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Patience Is A Virtue Essay

926 words - 4 pages

Imagine you find yourself contemplating the deadline of a promise made to you by your closest loved one. How would you feel if the promise was to be fulfilled nearly four decades ago? Would you have even waited? Mary E. Wilkins Freeman's “The Revolt of Mother” illustrates a devoted, yet strong-minded housewife who takes the initiative to hold her husband accountable to his word, how her actions positively influence her children, and how it inevitably alters the nature of her marriage.
Sarah Penn is an ideal housewife who, despite her husband’s hidden agendas, manages to make Adoniram’s disregarded promise a reality for her family. Adoniram knows he is in the wrong but feels his choice to increase the success of his business is more important than keeping a promise already forty years on the wayside. McElrath Jr. suggests that although Sarah “attempts to resign herself to the situation in dutiful, housewifely fashion, […] her behavior bristles with suppressed rage” in response to Adoniram’s stubbornly stoic and unyielding attitude (McElrath Jr. 258). After Nanny unwittingly plants the seedling of thought, of Sarah tolerantly waits “all through the spring months” listening to the sounds of construction in silence, biding for an opportunity to present itself (Freeman). Sarah fulfills Adoniram’s promise for him by moving the family into the barn. He accepts her actions because he is not without a conscious and knows it is his duty in turn. Sarah’s docile determination inspires Adoniram: “I hadn't no idee you was so set on't as all this comes to” (Freeman). At her request, he agrees to all the modifications to make the barn a suitable home, and redeems himself by doing so. Adoniram takes accountability for his word and sets an example that positively influences their children.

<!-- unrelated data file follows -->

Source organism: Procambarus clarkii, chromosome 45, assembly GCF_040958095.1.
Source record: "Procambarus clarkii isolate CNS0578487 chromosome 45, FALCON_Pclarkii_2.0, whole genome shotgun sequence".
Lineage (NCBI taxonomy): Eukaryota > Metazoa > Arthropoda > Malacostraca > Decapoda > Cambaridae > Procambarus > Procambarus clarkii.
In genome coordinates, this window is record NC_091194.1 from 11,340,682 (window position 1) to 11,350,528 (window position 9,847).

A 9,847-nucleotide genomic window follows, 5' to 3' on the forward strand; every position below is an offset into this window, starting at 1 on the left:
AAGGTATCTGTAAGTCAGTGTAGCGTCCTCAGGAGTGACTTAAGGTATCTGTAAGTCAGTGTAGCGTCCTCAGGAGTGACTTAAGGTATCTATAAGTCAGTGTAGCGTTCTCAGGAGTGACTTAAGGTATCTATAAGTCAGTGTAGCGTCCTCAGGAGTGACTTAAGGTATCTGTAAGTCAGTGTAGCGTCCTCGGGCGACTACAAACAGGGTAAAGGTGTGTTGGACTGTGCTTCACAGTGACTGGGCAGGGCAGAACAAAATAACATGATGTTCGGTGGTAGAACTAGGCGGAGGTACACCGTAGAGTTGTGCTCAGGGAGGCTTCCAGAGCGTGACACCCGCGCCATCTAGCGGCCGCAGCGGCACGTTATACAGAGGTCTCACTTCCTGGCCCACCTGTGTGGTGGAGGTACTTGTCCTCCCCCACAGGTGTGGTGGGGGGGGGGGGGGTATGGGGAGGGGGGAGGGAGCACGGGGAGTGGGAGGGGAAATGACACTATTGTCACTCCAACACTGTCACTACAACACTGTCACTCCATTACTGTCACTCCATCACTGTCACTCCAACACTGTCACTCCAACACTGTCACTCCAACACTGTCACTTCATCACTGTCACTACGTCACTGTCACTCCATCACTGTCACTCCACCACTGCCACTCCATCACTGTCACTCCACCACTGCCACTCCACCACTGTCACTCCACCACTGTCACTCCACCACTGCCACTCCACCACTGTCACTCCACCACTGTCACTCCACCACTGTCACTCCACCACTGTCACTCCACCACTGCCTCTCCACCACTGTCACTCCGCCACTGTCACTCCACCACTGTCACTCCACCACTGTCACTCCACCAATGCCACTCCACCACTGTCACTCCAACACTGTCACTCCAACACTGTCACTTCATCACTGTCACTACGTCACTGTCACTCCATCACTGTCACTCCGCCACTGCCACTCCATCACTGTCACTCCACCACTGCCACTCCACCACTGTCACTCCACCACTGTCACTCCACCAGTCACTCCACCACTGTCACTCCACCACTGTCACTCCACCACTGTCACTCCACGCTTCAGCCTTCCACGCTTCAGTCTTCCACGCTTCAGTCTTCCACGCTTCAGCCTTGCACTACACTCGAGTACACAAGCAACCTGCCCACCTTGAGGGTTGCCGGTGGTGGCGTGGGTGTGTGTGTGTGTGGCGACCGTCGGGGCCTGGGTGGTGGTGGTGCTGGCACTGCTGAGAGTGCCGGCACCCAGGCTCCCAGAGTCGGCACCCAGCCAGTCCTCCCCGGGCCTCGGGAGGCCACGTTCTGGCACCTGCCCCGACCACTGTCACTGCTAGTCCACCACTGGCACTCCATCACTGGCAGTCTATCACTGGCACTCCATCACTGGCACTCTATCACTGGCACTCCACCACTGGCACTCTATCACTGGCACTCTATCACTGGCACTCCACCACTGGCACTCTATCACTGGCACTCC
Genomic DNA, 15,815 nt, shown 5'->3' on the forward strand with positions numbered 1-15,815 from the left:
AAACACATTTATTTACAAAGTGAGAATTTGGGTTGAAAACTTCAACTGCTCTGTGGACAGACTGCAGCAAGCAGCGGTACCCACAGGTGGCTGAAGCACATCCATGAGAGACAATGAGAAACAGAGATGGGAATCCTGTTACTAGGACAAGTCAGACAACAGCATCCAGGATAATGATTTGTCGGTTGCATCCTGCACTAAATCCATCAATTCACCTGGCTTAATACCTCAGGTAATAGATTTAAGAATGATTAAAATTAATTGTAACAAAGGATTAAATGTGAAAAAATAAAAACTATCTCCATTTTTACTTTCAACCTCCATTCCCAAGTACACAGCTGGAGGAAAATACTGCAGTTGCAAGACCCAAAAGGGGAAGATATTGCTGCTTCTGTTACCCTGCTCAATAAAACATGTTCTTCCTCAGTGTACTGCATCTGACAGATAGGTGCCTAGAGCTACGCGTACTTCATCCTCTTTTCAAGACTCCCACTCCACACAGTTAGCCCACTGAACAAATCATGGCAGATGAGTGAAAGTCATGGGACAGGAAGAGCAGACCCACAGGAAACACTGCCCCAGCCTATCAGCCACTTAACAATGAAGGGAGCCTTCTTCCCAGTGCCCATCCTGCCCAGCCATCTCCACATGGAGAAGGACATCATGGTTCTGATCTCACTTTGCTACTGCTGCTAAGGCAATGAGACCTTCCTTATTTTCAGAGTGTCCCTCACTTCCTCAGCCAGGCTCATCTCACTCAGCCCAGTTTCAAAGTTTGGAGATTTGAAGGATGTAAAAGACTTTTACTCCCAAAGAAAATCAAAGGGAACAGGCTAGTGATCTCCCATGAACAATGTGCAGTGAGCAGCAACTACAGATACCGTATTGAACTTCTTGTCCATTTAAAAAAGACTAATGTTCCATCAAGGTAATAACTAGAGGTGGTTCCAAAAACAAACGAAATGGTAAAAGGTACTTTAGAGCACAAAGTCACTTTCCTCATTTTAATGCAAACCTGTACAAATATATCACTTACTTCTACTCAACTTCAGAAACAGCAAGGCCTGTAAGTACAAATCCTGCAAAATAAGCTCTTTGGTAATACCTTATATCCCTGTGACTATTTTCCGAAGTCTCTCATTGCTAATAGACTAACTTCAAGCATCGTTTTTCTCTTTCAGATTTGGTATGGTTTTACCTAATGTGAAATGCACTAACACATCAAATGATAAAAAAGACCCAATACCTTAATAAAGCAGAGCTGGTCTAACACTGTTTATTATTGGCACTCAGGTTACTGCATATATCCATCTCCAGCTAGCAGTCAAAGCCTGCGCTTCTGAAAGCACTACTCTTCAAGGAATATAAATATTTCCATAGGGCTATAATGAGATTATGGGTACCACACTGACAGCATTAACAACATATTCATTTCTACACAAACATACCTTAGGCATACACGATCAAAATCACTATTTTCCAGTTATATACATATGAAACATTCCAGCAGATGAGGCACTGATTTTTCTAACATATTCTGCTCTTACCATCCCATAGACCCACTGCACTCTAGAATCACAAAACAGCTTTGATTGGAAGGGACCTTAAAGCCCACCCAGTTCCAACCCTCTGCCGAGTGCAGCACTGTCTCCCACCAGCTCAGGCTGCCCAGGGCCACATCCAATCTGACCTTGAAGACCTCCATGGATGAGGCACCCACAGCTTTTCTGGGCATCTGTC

Sarah’s boldness is a valuable lesson for Sammy and Nanny that sparks a change in their behaviors. The narrator speaks of “an inborn confidence” that arises in their children when they stand in support beside their mother (Freeman). Sammy was once an apprentice to Adoniram’s attitude and could have been lost to the same selfish and inflexible disposition: “Sammy only grunted […]; he had learned it from his father” (Freeman). His mother’s bravery was the example he needed to find his own mind and shed the negative influence of his father’s manner. Sammy likewise “bravely” proclaims their intent to live in the barn (Freeman). He asserts himself and vicariously strengthens their impression on Adoniram with the implication of a united stand. “Full of nervous tremors,” Nanny keeps behind her mother, but the overtone of “pleasant excitement” eclipses any fear (Freeman). Sarah also sheds her subservient exterior: “her eyes showed the spirit that her meek front had covered for a lifetime” (Freeman)....

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